Four weeks after Tropical Storm Irene battered Connecticut town officials in Durham are still calculating the cost of the storm, which left thousands without power for several days.
At the height of the outages, 80 percent of Connecticut Light and Power customers in Durham -- residential and business-- were without electricity.
Francis Willett, the town's director of emergency management provided an update on the recovery efforts during the board of selectman meeting on Monday, Sept. 12.
"[Our] volunteer staff of emergency responders really just stepped up," Willett said, before publicly thanking all of the departments that provided assistance during Irene's aftermath, including the department of public works and Regional School District 13. "This is the first time we've had to go beyond a 24-hour operational period. To go almost seven days was a challenge."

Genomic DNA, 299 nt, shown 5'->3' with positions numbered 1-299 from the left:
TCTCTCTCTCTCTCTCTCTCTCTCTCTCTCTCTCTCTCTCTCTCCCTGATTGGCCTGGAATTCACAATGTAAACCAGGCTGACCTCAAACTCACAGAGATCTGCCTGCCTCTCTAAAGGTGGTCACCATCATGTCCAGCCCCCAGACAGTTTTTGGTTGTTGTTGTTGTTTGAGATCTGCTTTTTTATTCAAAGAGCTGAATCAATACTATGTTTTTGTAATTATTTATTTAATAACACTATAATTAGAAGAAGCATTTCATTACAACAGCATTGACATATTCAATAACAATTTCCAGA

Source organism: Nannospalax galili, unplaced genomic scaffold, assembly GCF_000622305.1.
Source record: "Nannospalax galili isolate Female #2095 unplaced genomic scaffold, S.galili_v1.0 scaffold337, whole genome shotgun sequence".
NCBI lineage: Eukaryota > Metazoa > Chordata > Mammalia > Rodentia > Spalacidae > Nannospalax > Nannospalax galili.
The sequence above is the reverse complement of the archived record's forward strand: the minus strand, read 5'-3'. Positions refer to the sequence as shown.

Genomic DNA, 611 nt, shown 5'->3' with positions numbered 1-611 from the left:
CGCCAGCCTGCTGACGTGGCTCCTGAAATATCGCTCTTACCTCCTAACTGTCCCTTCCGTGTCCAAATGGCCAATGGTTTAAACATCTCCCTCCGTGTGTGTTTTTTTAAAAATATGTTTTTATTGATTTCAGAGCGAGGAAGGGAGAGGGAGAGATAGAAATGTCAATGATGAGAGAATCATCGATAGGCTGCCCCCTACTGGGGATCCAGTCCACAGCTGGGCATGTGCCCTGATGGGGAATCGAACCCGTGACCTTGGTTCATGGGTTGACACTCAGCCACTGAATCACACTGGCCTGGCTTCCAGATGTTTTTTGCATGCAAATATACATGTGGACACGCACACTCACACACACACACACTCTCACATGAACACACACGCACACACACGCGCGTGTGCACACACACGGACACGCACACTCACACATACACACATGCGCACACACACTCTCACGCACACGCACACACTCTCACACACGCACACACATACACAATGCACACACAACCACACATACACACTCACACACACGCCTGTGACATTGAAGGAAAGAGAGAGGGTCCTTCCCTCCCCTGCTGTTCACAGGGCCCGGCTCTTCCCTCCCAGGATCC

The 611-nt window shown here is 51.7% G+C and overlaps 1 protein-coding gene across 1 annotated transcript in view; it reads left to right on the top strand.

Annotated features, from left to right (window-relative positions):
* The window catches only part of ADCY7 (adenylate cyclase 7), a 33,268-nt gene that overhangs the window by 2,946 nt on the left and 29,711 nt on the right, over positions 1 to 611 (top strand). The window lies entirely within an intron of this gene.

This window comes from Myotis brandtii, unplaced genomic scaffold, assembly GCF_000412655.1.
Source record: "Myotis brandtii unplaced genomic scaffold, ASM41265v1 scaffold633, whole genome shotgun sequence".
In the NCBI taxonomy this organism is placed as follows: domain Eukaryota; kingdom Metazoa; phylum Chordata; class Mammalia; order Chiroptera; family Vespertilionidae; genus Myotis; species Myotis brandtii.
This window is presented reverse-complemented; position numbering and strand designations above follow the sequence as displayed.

Storm cost estimates are between $20,000-$30,000, according to Willett.
The town is in the process of applying for reimbursement from the Federal Emergency Management Agency (FEMA), which could take as long as six months, he said.
Some of the costs will be shared with the Town of Middlefield due to the use of shared services.
Specific costs range from $1,500 for emergency message boards that were used to provide storm updates to the $8,640 spent on the operations of the town's emergency shelter at Coginchaug High School.
The shelter opened at 9 a.m. Monday, within 24-hours of the storm's arrival on August 28.
"We kept it open 24-hours that first day," explained Willett.
The shelter remained open until Friday, Sept. 2. Over the five-day period nearly 500 meals were served and more than 640 people used the shower facilities.
The town also received 627 calls to the storm emergency line over a six-day period.
Willett said while the storm line "worked well," the emergency management department will look at ways of improving the area of communications.
"Our residents want to talk to a human, so we're going to look at a way of improving that storm line," he said.